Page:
The world of education has never been without change. Inevitably, change often produces criticism as people challenge the changes against their own frame of reference. Andragogy is yet another educational term that has a variety of viewpoints, but first, one has to understand what andragogy is.
Andragogy was a term developed by Malcolm Knowles in 1992. The term focused specifically on adult learning, and covered six key concepts: the adult’s “need to know, self-concept, experience, readiness to learn, orientation to learning, and motivation to learn” (Stravredes, 2011, pg. 13-14). Essentially, adult educators could use information gathered about the adult learner to frame the course in a manner that would provide most benefit to the adult learner (Stravredes, 2011).
Given that my undergraduate degree is in K-12 education, I was very familiar with the term pedagogy. Therefore, my frame of reference includes a “pedagogical lens”. I am able to reframe the information about andragogy and connect the key points to what I already know about pedagogy. One of the strategies often suggested in pedagogy is a learning inventory. This learning inventory or survey can provide the educator with an idea of the child’s educational background, attitude, and interests. Andragogy’s concepts are very similar to the questions many teachers familiar with pedagogy already ask students, such as: “What do you love to learn about?”, “Why do you enjoy learning?”, “What subjects do you like? Why?”, for example.
As a future adult educator, it is evident that many adults may not be interested in doing an inventory that is so basic. Therefore, I will need to adapt my questions, and perhaps include them as questions related to introducing one’s self to the class. I can already see that my professors do this very thing when asking me what my professional background is, and then commenting on how my professional background can help the course. In online learning, I have seen questionnaires used to gather information related to the andragogical concepts, and, although I do not see what the educator does behind the scenes, I am certain that the information gathered is used to benefit the learners
Now that a basic understanding of andragogy has been established, one can begin to review criticisms related to the term. Many critics has expressed concerned that andragogy cannot be considered scientific as it is not measurable (Taylor & Kroth, 2009). While educators do tend to lean more toward scientific principles that are easily measured, I view andragogy as more of an idea. Ideas are not easily measured, and therefore, andragogy and pedagogy both could fit into the realm of “non-measurable”. What an educator chooses as the best educational theory to employ while considering andragogy or pedagogy is likely to be the key element that is measurable. For example, a survey could be performed to evaluate learner satisfaction related to the educator’s use of objectives and standards to explain content relevance. The actions an educator uses within the scope of andragogy are what should be measured, not the term.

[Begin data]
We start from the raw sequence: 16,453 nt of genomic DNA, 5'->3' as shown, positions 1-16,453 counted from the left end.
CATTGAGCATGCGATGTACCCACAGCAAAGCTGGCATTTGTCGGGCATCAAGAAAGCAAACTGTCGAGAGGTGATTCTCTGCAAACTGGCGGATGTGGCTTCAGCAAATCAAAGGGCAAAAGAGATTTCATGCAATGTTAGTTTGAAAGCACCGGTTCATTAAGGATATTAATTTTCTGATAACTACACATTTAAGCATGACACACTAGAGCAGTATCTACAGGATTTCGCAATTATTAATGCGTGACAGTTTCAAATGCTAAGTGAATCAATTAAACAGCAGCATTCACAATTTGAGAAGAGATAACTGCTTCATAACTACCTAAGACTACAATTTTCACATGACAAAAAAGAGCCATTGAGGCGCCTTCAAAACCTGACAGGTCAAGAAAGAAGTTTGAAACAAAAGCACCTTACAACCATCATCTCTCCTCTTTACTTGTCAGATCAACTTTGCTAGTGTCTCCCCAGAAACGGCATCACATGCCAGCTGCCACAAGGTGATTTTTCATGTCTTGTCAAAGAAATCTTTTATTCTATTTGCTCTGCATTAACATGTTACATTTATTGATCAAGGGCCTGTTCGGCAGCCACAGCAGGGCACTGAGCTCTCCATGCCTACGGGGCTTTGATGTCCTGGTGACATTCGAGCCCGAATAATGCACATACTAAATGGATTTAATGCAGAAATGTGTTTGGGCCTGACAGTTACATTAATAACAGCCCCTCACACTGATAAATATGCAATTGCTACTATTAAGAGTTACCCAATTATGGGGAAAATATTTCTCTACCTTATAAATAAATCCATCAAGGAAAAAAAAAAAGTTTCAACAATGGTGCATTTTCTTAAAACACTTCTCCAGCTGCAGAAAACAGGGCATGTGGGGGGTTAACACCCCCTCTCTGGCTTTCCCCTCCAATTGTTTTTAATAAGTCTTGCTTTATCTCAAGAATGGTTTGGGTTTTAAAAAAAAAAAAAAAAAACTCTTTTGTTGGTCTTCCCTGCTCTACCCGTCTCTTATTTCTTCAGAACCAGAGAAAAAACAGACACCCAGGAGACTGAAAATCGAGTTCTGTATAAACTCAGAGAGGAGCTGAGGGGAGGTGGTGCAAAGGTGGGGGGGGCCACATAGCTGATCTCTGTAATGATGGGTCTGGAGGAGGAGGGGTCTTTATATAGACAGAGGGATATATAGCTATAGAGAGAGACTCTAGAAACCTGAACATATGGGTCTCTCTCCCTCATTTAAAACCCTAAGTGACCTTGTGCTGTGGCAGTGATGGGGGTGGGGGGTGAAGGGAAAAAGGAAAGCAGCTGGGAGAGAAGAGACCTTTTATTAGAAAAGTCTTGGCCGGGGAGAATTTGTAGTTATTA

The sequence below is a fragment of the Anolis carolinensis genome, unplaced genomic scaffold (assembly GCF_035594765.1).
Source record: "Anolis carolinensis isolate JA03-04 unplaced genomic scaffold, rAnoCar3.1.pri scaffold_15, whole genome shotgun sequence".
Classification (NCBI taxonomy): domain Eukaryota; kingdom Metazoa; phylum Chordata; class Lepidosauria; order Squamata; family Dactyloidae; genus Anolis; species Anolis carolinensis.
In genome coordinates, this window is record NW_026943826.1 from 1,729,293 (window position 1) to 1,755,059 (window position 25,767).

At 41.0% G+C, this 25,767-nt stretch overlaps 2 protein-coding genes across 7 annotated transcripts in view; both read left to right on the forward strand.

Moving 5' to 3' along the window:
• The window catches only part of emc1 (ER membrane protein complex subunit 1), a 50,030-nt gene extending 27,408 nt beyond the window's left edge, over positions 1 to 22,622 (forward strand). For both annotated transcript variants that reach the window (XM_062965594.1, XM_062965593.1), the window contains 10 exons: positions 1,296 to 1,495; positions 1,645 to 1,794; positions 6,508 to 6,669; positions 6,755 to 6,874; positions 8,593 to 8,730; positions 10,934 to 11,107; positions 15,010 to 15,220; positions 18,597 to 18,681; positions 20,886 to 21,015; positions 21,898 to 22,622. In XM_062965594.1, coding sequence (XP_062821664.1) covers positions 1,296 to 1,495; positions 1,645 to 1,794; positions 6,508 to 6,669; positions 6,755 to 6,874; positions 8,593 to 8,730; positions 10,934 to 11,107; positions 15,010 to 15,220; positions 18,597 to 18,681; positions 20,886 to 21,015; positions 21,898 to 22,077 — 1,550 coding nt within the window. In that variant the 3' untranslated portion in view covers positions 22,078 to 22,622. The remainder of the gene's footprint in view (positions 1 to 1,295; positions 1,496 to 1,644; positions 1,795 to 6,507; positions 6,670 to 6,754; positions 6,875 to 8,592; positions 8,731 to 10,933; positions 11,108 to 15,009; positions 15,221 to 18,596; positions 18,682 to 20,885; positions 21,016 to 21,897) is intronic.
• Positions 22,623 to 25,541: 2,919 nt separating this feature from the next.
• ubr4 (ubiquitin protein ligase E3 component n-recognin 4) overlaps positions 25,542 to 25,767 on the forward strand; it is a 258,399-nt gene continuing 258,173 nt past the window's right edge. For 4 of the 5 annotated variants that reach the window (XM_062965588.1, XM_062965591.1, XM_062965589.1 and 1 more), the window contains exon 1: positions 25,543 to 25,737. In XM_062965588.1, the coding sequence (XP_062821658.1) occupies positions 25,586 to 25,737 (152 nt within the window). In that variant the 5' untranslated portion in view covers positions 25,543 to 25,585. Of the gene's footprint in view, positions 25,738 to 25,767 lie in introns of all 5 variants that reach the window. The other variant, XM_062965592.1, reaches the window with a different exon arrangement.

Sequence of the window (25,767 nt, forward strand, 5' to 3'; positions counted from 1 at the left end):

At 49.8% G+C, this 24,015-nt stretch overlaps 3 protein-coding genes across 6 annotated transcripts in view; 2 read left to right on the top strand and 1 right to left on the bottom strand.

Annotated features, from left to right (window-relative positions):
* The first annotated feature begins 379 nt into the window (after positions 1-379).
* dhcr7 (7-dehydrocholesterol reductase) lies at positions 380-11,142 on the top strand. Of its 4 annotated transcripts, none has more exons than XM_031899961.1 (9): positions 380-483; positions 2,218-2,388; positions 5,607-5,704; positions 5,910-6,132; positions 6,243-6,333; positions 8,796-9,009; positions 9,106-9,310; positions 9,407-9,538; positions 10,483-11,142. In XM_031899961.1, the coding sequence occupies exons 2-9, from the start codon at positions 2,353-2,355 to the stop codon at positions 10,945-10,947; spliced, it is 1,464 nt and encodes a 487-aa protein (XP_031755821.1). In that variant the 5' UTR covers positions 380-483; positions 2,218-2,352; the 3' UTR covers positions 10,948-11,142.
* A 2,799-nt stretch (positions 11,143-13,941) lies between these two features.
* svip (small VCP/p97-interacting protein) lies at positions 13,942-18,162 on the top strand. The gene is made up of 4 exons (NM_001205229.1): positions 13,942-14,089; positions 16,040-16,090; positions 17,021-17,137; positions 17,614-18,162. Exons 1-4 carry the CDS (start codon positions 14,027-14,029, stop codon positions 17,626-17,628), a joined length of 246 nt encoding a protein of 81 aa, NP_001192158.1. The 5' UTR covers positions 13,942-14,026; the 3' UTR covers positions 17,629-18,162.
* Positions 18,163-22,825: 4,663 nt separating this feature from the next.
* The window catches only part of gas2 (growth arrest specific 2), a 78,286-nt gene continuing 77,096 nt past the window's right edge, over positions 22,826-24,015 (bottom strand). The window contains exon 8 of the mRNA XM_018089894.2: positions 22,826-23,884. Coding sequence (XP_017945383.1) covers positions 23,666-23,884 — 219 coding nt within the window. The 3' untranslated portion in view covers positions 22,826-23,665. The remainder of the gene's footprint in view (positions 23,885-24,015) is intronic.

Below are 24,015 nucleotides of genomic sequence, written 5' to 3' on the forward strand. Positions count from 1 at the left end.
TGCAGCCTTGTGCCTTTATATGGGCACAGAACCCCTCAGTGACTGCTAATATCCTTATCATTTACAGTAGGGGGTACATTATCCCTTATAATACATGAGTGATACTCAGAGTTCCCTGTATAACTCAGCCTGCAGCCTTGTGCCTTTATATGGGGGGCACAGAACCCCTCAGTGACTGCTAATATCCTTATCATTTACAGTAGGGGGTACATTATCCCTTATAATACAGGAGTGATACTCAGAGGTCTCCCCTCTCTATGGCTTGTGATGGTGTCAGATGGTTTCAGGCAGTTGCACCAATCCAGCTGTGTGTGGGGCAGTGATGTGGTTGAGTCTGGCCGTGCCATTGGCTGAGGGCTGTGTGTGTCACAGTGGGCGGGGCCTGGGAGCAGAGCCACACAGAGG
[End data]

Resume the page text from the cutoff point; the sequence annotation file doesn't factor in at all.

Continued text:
Another criticism is whether andragogy only applies to adult learners (Taylor & Kroth, 2009). I actually think andragogy could definitely relate to childhood education. One of the most frequent questions I heard while teaching sixth grade is “Why do I need to know this?”. It is evident from that question that adults are not the only age group that desire a clear “need to know”. I think it important to remember that every learner is original, and it is impossible to meet the needs of every learner by using only certain andragogical and pedagogical theories. This is why a learning inventory is important; educators need to know the learners in order to meet the needs of the entire class as a whole.
In summary, andragogy is another frame of reference to look at a learner, and it is hard to research the effectiveness of simply defining andragogy. The methods and theories employed by the educator should be the measurable components, not the definition of the term.
Stavredes, T. (2011). Effective online teaching: Foundations and strategies for student success. San Francisco, CA: Jossey-Bass
Taylor, B. & Kroth, M. (2009). Andragogy’s transition into the future: Meta-analysis of andragogy and its search for a measurable instrument. Journal of Adult Education, 38(1). Retrieved from http://edtech.mrooms.org/pluginfile.php/121222/mod_page /content/14/Taylor_Kroth_2009.pdf